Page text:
Formatting Strings with PHP

Formatting Strings with PHP
Until now, we have simply printed any strings we want to display directly to the browser in their original state. PHP provides two functions that allow you first to apply formatting, whether to round doubles to a given number of decimal places, define alignment within a field, or display data according to different number systems. In this section, you will look at a few of the formatting options provided by printf() and sprintf().

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Working with printf()
If you have any experience with a C-like programming language, you will be familiar with the concept of the printf() function. The printf() function requires a string argument, known as a format control string. It also accepts additional arguments of different types, which you’ll learn about in a moment. The format control string contains instructions regarding the display of these additional arguments. The following fragment, for example, uses printf() to output an integer as an octal (or base-8) number:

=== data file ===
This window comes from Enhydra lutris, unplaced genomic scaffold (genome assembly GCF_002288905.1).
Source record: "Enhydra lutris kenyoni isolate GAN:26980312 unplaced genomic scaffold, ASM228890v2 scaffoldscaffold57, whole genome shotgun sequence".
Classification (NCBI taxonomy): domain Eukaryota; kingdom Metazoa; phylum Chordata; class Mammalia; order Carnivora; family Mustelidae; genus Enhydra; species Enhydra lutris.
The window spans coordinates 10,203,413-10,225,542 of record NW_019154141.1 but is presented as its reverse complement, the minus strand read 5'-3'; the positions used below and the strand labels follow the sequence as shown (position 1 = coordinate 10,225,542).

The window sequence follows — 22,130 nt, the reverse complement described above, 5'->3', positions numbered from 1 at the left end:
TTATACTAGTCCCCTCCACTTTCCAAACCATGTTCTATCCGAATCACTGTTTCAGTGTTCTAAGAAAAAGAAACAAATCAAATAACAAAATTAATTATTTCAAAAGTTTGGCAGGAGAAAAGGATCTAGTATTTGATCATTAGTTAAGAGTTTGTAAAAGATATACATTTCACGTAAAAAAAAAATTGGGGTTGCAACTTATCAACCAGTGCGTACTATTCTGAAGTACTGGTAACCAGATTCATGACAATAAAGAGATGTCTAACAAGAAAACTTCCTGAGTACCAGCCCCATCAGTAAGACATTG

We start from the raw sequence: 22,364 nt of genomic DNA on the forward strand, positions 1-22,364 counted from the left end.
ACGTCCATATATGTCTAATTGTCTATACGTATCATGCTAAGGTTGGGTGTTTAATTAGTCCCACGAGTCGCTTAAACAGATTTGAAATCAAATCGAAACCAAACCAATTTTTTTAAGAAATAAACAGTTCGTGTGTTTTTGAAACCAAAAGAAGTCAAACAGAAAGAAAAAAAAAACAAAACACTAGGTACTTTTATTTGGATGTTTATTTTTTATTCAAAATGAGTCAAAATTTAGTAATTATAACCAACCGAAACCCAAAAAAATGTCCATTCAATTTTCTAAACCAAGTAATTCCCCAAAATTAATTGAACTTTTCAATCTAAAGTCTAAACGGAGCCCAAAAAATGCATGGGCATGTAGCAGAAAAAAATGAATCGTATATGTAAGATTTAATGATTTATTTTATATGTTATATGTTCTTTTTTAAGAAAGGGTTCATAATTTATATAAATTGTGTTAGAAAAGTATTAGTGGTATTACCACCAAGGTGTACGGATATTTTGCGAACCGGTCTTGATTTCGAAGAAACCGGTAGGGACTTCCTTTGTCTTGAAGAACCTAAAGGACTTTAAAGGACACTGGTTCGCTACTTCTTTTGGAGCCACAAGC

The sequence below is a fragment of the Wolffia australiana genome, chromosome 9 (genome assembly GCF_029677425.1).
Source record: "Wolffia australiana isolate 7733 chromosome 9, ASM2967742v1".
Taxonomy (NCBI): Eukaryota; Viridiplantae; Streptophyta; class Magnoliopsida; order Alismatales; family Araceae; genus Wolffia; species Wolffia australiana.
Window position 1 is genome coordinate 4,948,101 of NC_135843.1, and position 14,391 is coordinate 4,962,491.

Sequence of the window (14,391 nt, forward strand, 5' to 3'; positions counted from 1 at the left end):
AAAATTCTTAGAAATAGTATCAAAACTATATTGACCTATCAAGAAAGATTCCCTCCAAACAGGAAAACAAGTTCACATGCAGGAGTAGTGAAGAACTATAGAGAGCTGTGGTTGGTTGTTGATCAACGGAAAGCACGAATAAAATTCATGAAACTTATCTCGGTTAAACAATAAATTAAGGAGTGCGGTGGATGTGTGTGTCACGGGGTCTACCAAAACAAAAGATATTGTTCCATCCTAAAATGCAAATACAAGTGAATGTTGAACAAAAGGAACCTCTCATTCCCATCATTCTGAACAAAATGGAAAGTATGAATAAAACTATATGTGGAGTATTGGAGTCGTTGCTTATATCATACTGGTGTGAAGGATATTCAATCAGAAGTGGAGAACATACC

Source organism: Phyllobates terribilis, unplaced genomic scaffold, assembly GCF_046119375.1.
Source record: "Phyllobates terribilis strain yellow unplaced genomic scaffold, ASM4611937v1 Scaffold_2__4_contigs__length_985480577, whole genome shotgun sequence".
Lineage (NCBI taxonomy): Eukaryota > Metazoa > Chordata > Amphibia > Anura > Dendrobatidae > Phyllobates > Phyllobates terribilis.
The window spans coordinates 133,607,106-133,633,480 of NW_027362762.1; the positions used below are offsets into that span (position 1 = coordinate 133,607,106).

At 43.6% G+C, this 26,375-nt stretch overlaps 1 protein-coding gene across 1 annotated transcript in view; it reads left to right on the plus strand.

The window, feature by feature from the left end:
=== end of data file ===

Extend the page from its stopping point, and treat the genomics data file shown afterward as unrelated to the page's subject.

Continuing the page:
<?php
printf(“This is my number: %o”, 55);
// prints “This is my number: 67″
?>

Within the format control string (the first argument), we have included a special code, known as a conversion specification.

A conversion specification begins with a percent (%) symbol and defines how to treat the corresponding argument to printf(). You can include as many conversion specifications as you want within the format control string, as long as you send an equivalent number of arguments to printf().